It is true that the protocol has to be applied through domestic criminal law, and that we are not able to track whether there have been prosecutions of people who have attacked UN personnel. However, the protocol is designed to correct the weakness in coverage that does reflect the current situation. That is why the Bill is before the House today.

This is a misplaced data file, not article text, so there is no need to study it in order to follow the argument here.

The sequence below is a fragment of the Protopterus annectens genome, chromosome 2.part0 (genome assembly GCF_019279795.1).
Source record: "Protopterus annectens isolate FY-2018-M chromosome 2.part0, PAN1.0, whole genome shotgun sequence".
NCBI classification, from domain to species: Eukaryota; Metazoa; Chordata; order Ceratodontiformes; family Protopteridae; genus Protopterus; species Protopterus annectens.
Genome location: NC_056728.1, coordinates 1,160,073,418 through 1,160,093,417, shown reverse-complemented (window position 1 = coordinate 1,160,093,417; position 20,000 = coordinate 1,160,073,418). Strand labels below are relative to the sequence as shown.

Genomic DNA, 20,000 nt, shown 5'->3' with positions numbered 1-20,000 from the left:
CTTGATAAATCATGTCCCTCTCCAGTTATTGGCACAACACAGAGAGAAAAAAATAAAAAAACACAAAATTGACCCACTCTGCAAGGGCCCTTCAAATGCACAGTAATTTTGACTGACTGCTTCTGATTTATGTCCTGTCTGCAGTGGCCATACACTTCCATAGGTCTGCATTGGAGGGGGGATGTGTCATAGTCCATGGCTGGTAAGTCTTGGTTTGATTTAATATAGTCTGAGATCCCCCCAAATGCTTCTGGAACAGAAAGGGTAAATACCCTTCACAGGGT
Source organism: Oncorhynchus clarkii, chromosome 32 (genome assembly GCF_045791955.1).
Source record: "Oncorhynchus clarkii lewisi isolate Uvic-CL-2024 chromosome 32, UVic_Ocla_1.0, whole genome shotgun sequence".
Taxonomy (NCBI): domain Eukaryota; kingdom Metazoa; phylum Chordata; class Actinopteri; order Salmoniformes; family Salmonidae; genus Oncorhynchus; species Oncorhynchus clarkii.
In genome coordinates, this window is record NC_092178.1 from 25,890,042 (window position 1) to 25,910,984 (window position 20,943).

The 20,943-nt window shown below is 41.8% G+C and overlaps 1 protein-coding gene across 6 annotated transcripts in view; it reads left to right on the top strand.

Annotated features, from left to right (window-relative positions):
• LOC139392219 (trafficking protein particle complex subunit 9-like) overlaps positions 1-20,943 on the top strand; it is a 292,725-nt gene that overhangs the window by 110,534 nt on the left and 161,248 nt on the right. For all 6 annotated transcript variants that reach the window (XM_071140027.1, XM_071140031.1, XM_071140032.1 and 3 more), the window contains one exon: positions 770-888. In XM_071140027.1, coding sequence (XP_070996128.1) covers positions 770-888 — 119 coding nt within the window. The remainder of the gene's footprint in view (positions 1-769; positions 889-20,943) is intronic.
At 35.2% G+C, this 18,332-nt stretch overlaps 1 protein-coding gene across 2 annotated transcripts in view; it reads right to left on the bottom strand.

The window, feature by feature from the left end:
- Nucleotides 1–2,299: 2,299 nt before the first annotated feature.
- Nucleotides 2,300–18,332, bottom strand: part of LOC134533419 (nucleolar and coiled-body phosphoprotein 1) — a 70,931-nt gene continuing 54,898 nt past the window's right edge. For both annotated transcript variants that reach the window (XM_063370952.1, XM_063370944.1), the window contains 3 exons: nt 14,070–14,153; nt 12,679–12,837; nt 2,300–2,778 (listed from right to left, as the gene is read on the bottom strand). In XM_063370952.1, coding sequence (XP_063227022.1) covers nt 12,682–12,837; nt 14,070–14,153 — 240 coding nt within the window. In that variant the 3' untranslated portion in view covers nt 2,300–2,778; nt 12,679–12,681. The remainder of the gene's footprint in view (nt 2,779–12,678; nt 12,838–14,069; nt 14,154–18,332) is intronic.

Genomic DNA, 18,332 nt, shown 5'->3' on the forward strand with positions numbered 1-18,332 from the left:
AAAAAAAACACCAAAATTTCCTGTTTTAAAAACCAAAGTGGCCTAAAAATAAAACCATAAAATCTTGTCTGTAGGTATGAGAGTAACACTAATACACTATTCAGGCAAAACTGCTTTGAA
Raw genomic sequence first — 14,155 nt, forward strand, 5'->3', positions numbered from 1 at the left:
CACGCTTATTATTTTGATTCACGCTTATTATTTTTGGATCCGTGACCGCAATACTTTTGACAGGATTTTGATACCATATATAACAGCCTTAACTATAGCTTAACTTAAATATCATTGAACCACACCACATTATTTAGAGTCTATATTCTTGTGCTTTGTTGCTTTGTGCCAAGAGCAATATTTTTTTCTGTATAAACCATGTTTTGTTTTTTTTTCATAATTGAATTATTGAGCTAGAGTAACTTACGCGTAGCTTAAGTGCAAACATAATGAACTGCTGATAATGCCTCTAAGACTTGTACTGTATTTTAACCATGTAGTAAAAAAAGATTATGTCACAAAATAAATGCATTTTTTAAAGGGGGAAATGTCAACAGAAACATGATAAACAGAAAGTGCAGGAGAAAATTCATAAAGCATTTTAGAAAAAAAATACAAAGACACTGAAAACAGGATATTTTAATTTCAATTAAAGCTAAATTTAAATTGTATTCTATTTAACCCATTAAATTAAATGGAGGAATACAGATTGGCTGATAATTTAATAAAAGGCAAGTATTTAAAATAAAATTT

Thankfully, the global conflicts that typified the first half of the 20th century have been avoided, but continuing regional, bilateral and internal conflicts have brought just as much suffering to the people caught up in them. The Red Cross and Red Crescent has worked to minimise that suffering, but the UN high commissioner for refugees told the Security Council earlier this year that the deliberate targeting of humanitarian workers in such conflicts has increased. As well as being deeply shocking, that worrying new trend puts UN humanitarian staff in an impossibly difficult situation. Do they act to keep themselves and their colleagues safe, or do they continue to try to deliver effective humanitarian assistance to those desperately in need?
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